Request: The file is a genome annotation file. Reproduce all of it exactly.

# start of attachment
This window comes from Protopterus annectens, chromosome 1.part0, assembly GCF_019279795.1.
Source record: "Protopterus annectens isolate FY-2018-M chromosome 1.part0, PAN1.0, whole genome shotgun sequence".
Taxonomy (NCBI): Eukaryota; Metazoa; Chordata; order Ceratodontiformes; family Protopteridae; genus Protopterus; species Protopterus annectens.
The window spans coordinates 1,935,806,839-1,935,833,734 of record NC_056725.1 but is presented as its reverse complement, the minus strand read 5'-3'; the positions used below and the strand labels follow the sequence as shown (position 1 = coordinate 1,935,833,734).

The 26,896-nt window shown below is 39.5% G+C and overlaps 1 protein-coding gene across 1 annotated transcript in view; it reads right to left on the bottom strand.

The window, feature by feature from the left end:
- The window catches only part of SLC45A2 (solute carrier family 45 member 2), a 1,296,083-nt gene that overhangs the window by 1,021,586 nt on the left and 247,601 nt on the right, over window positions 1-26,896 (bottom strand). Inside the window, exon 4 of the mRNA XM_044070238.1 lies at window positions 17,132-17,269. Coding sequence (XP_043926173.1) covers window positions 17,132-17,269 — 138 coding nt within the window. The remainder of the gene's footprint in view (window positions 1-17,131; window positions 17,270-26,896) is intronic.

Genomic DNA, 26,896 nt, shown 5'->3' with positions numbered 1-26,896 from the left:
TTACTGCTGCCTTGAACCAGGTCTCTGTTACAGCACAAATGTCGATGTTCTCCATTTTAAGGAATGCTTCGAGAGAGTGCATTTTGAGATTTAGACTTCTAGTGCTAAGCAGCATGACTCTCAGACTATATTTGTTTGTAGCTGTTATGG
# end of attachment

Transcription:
This window comes from Protopterus annectens, chromosome 1.part0, assembly GCF_019279795.1.
Source record: "Protopterus annectens isolate FY-2018-M chromosome 1.part0, PAN1.0, whole genome shotgun sequence".
Taxonomy (NCBI): Eukaryota; Metazoa; Chordata; order Ceratodontiformes; family Protopteridae; genus Protopterus; species Protopterus annectens.
The window spans coordinates 1,935,806,839-1,935,833,734 of record NC_056725.1 but is presented as its reverse complement, the minus strand read 5'-3'; the positions used below and the strand labels follow the sequence as shown (position 1 = coordinate 1,935,833,734).

The 26,896-nt window shown below is 39.5% G+C and overlaps 1 protein-coding gene across 1 annotated transcript in view; it reads right to left on the bottom strand.

The window, feature by feature from the left end:
- The window catches only part of SLC45A2 (solute carrier family 45 member 2), a 1,296,083-nt gene that overhangs the window by 1,021,586 nt on the left and 247,601 nt on the right, over window positions 1-26,896 (bottom strand). Inside the window, exon 4 of the mRNA XM_044070238.1 lies at window positions 17,132-17,269. Coding sequence (XP_043926173.1) covers window positions 17,132-17,269 — 138 coding nt within the window. The remainder of the gene's footprint in view (window positions 1-17,131; window positions 17,270-26,896) is intronic.

Genomic DNA, 26,896 nt, shown 5'->3' with positions numbered 1-26,896 from the left:
TTACTGCTGCCTTGAACCAGGTCTCTGTTACAGCACAAATGTCGATGTTCTCCATTTTAAGGAATGCTTCGAGAGAGTGCATTTTGAGATTTAGACTTCTAGTGCTAAGCAGCATGACTCTCAGACTATATTTGTTTGTAGCTGTTATGG